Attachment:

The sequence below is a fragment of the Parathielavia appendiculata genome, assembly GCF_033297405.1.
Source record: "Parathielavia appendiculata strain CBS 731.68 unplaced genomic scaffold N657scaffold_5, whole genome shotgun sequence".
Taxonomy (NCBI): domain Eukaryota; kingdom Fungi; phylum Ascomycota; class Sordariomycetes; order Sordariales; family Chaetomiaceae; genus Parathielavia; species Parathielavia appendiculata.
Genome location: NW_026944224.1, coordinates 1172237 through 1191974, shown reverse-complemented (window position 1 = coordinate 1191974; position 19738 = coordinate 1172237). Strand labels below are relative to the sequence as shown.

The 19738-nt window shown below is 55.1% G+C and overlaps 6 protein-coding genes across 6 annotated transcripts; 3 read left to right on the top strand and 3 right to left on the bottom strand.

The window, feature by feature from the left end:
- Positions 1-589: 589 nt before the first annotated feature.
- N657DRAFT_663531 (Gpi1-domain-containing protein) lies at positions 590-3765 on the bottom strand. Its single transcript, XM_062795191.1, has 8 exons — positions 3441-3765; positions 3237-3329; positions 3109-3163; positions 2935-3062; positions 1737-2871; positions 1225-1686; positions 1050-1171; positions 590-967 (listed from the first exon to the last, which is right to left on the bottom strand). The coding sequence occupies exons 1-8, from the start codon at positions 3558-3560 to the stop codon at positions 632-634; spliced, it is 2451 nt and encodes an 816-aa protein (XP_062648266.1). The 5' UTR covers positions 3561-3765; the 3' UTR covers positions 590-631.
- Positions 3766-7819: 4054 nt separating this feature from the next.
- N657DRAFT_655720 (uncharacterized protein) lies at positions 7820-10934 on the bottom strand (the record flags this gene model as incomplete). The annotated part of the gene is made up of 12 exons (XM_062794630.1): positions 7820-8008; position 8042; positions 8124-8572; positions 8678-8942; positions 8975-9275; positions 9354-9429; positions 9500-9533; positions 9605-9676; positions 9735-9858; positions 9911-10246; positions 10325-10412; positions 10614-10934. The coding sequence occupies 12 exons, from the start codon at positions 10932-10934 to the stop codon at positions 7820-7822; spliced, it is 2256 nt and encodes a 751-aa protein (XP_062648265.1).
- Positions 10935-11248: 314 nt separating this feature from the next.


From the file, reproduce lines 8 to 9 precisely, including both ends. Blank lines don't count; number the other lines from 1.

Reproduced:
- N657DRAFT_663531 (Gpi1-domain-containing protein) lies at positions 590-3765 on the bottom strand. Its single transcript, XM_062795191.1, has 8 exons — positions 3441-3765; positions 3237-3329; positions 3109-3163; positions 2935-3062; positions 1737-2871; positions 1225-1686; positions 1050-1171; positions 590-967 (listed from the first exon to the last, which is right to left on the bottom strand). The coding sequence occupies exons 1-8, from the start codon at positions 3558-3560 to the stop codon at positions 632-634; spliced, it is 2451 nt and encodes an 816-aa protein (XP_062648266.1). The 5' UTR covers positions 3561-3765; the 3' UTR covers positions 590-631.
- Positions 3766-7819: 4054 nt separating this feature from the next.